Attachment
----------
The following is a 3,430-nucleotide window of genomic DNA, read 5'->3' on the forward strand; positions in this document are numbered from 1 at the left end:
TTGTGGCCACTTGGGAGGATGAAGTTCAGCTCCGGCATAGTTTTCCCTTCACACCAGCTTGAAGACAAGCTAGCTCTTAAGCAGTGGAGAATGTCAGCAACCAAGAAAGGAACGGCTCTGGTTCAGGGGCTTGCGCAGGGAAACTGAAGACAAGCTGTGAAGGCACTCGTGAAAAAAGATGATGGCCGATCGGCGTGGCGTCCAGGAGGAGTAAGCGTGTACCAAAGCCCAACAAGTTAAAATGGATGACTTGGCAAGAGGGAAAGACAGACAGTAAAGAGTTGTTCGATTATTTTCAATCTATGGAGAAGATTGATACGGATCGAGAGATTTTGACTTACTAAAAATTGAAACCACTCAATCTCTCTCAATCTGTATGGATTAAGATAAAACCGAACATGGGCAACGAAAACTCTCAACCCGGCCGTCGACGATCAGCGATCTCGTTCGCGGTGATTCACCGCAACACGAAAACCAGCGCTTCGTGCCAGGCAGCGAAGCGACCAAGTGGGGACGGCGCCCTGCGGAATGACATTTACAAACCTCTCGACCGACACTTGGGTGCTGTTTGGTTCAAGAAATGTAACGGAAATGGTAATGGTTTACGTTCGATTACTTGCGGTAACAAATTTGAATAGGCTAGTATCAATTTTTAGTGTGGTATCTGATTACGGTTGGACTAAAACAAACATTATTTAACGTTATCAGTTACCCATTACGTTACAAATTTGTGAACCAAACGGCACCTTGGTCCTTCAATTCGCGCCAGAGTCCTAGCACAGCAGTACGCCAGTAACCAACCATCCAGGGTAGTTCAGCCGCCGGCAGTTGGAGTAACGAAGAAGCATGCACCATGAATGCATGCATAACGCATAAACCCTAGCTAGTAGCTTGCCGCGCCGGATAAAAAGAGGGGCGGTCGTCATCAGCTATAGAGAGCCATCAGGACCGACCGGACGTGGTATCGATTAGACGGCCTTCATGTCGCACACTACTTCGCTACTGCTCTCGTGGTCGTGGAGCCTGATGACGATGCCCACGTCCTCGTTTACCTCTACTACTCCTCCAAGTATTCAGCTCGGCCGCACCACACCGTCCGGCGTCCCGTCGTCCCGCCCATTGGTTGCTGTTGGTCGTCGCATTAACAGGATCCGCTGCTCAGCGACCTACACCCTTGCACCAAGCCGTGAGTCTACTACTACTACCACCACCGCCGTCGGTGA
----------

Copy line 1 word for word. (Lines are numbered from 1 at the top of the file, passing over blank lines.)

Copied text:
The following is a 3,430-nucleotide window of genomic DNA, read 5'->3' on the forward strand; positions in this document are numbered from 1 at the left end: